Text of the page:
The pity party for furloughed federal employees should be toned down. A story at CNNMoney.com notes something I don't expect will be only rarely be reported anywhere else, namely that there has been a concerted and likely largely successful effort on the part of federal employee unions to ensure that as many of their members as possible will be eligible to collect unemployment benefits during their time off. I would expect that those who don't have union representation are also attempting to imitate what the unions are doing whenever and wherever possible.
It's pretty safe to say that extra spending on unemployment benefits wasn't treated as a partial offset to estimated savings resulting from sequestration. CNN Money's coverage of one instance of this kind of maneuvering makes it clear that the total dollar amounts aren't small in a federal workforce of 4.4 million. Excerpts follow the jump (bolds are mine):
Furloughed federal workers can collect unemployment
Should federal employees on furlough be allowed to collect unemployment benefits? Workers at a Navy engineering station in Philadelphia think so.
The local union affiliate of International Federation of Professional & Technical Engineers has signed an agreement with the Navy which would allow their civilian federal workers to group furlough days in one-week blocks. It's a strategy with one key goal: enable those employees to recoup some of their lost wages through unemployment checks.
Here's how it works.
Bill Coleman, a mechanical engineer who works for the Navy, makes around $104,000 a year, before taxes. Like most Department of Defense employees, he expects to be furloughed for 11 days between July and September. He will lose roughly $4,400 in pay during that stretch.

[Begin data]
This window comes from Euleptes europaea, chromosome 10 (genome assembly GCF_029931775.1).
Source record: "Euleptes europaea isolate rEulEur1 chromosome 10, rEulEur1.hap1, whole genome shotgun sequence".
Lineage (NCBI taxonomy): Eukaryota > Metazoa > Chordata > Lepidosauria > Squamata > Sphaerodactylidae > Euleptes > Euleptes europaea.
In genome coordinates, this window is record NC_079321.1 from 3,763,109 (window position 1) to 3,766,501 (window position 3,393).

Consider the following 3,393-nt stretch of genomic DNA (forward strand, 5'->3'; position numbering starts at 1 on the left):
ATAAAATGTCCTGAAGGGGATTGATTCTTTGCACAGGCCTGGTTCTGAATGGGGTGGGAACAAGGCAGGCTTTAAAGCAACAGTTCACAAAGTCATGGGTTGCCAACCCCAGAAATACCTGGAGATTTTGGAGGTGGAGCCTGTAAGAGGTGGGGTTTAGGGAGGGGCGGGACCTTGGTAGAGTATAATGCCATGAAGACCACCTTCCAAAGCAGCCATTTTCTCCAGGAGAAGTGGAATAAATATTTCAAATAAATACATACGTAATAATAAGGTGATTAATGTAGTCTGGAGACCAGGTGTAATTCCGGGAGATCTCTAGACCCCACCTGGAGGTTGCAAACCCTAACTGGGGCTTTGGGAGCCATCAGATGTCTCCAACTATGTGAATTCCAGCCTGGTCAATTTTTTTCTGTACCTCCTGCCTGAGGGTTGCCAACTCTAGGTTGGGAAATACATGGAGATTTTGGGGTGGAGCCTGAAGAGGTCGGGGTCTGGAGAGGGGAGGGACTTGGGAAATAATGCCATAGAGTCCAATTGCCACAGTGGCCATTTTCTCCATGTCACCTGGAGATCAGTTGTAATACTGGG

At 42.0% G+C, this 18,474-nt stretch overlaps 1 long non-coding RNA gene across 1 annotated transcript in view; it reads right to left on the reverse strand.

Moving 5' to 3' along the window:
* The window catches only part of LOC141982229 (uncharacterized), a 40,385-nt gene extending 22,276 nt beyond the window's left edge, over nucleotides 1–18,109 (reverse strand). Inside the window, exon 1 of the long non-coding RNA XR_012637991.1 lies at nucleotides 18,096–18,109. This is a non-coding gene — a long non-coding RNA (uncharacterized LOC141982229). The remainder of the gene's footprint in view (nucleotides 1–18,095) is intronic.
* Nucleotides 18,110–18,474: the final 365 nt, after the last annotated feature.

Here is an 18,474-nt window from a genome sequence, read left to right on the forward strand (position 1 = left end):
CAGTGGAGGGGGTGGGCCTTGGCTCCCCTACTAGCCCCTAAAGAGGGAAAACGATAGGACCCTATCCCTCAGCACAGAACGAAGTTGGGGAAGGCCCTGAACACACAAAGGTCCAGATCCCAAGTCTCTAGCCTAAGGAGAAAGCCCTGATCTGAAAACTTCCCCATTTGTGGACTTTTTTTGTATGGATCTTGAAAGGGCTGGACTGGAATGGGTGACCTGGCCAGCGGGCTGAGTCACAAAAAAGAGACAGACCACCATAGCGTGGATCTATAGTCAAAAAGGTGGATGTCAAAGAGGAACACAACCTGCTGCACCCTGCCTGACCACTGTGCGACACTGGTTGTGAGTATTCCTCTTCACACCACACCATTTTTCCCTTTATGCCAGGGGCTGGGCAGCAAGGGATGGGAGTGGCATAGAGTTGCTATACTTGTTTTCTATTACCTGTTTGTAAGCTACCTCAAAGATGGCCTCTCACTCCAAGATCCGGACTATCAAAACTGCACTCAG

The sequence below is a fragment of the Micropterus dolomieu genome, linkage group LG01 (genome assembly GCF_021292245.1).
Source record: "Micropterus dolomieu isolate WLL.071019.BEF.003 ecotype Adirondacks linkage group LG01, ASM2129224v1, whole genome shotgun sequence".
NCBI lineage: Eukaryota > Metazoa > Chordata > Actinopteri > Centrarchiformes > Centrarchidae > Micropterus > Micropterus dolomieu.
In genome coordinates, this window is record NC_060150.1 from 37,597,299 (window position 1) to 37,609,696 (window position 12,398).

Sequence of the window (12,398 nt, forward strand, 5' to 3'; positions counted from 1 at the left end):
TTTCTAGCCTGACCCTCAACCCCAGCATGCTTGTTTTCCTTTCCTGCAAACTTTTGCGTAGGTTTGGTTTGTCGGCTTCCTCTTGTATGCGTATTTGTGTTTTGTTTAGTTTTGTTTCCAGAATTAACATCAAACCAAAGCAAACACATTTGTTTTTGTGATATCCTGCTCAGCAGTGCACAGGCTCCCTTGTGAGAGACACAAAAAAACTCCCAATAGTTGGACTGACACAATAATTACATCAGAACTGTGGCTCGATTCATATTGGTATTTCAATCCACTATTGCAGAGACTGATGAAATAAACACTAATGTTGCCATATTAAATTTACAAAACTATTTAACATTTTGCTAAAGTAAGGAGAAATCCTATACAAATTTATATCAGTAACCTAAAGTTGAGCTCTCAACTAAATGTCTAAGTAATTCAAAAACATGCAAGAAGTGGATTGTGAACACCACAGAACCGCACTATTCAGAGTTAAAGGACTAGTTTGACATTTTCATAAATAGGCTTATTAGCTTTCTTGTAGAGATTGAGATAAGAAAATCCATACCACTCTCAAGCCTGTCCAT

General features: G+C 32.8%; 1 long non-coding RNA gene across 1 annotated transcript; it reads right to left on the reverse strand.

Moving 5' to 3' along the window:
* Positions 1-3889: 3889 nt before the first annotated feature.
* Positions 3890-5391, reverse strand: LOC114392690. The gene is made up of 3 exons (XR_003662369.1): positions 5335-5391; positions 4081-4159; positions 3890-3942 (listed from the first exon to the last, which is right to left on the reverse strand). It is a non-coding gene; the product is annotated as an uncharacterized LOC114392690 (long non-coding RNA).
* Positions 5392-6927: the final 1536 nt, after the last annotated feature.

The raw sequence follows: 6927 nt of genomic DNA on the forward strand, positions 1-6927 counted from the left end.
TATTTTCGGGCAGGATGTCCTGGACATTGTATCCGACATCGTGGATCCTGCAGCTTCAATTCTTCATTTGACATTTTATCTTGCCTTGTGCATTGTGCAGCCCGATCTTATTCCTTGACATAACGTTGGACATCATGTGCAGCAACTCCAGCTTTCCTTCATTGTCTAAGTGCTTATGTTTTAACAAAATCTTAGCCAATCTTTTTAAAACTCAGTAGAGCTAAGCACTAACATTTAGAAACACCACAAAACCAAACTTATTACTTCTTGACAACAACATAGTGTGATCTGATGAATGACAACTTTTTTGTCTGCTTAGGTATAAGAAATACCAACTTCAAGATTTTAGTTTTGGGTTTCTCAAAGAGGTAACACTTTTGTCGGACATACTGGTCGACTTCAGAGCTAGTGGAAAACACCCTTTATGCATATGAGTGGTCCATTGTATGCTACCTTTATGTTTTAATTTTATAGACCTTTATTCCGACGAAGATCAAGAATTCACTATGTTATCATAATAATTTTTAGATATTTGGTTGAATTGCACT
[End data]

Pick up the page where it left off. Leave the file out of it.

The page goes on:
If his furlough days are scattered throughout the three month period, he will not qualify for unemployment benefits in Pennsylvania. Workers in that state cannot earn more than $745 in one week and still qualify for unemployment benefits.
Based on government pay grades, the Pennsylvania Department of Labor and Industry estimates most federal employees will not be eligible for benefits unless they work less than 28 hours per week. Indeed, if Coleman works just four days a week -- he would surpass the $745 limit.
However, the scenario changes completely now that Coleman can group his furlough days together in five-day blocks. In that case, he will lose a full week of wages at a time, and the state would consider him like any other worker on a temporary layoff. Coleman hopes this will allow him to collect roughly $1,100 in unemployment checks this summer.
... Nationwide, it's unclear how many federal employees will be eligible for unemployment benefits. The furlough arrangements vary by agency and unemployment rules differ widely by state.
It's also controversial. After all, the furloughs were intended as a budget-cutting mechanism. Doesn't paying unemployment benefits defeat the purpose of the furloughs in the first place?
To that, workers point out they're recouping only a fraction of their pay.
"It's not a pound for a pound thing. It's essentially something people get in order to live on while they're going through this tough time," said Gregory Junemann, international president of the IFPTE union. "Remember, these are essentially middle class people. They don't take this money and invest it in property in the Bahamas. They're buying groceries."
Paraphrasing the late Illinois Senator Everett Dirksen ("A billion here, a billion there, and pretty soon you're talking about real money"): $1,100 here, $1,100 there, and pretty soon you're losing a lot of the sequestration savings you thought you were going to achieve."
I don't expect that there will be any state or federal effort to push back against this gambit. I suppose it's futile to argue that the unemployment benefits system should never have been revised to include people who are put out of work for just a few days and haven't even lost their jobs. Unfortunately, many if not most states already allow that to happen, so furloughed federal employees' benefit applications will more than likely sail through without a challenge.
As an aside, they may also skew the weekly initial jobless claims statistics upward.
An additional aside: If you're making $104K per year and you're really worried about eating if the gravy train stops for even a few days, Uncle Sam isn't the only one with a basic budgeting problem.
Cross-posted at BizzyBlog.com.